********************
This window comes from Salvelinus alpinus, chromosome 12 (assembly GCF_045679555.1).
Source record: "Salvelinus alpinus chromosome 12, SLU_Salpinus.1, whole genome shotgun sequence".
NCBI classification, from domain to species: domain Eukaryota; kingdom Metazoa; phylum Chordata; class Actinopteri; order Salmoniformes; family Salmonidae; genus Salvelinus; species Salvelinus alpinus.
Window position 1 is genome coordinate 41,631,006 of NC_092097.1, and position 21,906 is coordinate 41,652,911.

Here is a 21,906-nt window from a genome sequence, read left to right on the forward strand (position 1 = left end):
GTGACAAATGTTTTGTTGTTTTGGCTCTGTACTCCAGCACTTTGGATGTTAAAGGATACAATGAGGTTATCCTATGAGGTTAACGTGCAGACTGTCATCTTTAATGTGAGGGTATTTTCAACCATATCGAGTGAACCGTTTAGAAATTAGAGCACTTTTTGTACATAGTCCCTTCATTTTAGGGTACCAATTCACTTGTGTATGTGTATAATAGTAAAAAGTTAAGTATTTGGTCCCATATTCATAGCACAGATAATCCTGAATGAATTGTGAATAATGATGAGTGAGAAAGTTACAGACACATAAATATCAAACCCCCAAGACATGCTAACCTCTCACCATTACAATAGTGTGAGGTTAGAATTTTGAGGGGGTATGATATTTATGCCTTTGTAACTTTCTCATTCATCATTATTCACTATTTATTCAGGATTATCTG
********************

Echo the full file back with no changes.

This window comes from Salvelinus alpinus, chromosome 12 (assembly GCF_045679555.1).
Source record: "Salvelinus alpinus chromosome 12, SLU_Salpinus.1, whole genome shotgun sequence".
NCBI classification, from domain to species: domain Eukaryota; kingdom Metazoa; phylum Chordata; class Actinopteri; order Salmoniformes; family Salmonidae; genus Salvelinus; species Salvelinus alpinus.
Window position 1 is genome coordinate 41,631,006 of NC_092097.1, and position 21,906 is coordinate 41,652,911.

Here is a 21,906-nt window from a genome sequence, read left to right on the forward strand (position 1 = left end):
GTGACAAATGTTTTGTTGTTTTGGCTCTGTACTCCAGCACTTTGGATGTTAAAGGATACAATGAGGTTATCCTATGAGGTTAACGTGCAGACTGTCATCTTTAATGTGAGGGTATTTTCAACCATATCGAGTGAACCGTTTAGAAATTAGAGCACTTTTTGTACATAGTCCCTTCATTTTAGGGTACCAATTCACTTGTGTATGTGTATAATAGTAAAAAGTTAAGTATTTGGTCCCATATTCATAGCACAGATAATCCTGAATGAATTGTGAATAATGATGAGTGAGAAAGTTACAGACACATAAATATCAAACCCCCAAGACATGCTAACCTCTCACCATTACAATAGTGTGAGGTTAGAATTTTGAGGGGGTATGATATTTATGCCTTTGTAACTTTCTCATTCATCATTATTCACTATTTATTCAGGATTATCTG